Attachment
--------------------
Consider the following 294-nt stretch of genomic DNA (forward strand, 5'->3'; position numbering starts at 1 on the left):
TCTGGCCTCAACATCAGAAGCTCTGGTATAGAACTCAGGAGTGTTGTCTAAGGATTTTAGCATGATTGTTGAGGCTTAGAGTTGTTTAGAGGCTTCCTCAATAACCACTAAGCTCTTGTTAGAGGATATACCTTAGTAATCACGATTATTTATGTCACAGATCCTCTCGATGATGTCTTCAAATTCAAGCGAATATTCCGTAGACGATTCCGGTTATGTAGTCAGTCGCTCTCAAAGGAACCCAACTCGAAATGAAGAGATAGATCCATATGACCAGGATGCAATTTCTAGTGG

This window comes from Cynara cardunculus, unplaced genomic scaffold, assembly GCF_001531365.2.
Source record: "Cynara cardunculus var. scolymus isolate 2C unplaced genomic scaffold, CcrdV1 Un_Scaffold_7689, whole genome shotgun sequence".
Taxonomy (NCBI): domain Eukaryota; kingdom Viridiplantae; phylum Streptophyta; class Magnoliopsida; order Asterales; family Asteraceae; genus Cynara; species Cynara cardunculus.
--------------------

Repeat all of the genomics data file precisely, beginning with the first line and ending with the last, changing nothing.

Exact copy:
Consider the following 294-nt stretch of genomic DNA (forward strand, 5'->3'; position numbering starts at 1 on the left):
TCTGGCCTCAACATCAGAAGCTCTGGTATAGAACTCAGGAGTGTTGTCTAAGGATTTTAGCATGATTGTTGAGGCTTAGAGTTGTTTAGAGGCTTCCTCAATAACCACTAAGCTCTTGTTAGAGGATATACCTTAGTAATCACGATTATTTATGTCACAGATCCTCTCGATGATGTCTTCAAATTCAAGCGAATATTCCGTAGACGATTCCGGTTATGTAGTCAGTCGCTCTCAAAGGAACCCAACTCGAAATGAAGAGATAGATCCATATGACCAGGATGCAATTTCTAGTGG

This window comes from Cynara cardunculus, unplaced genomic scaffold, assembly GCF_001531365.2.
Source record: "Cynara cardunculus var. scolymus isolate 2C unplaced genomic scaffold, CcrdV1 Un_Scaffold_7689, whole genome shotgun sequence".
Taxonomy (NCBI): domain Eukaryota; kingdom Viridiplantae; phylum Streptophyta; class Magnoliopsida; order Asterales; family Asteraceae; genus Cynara; species Cynara cardunculus.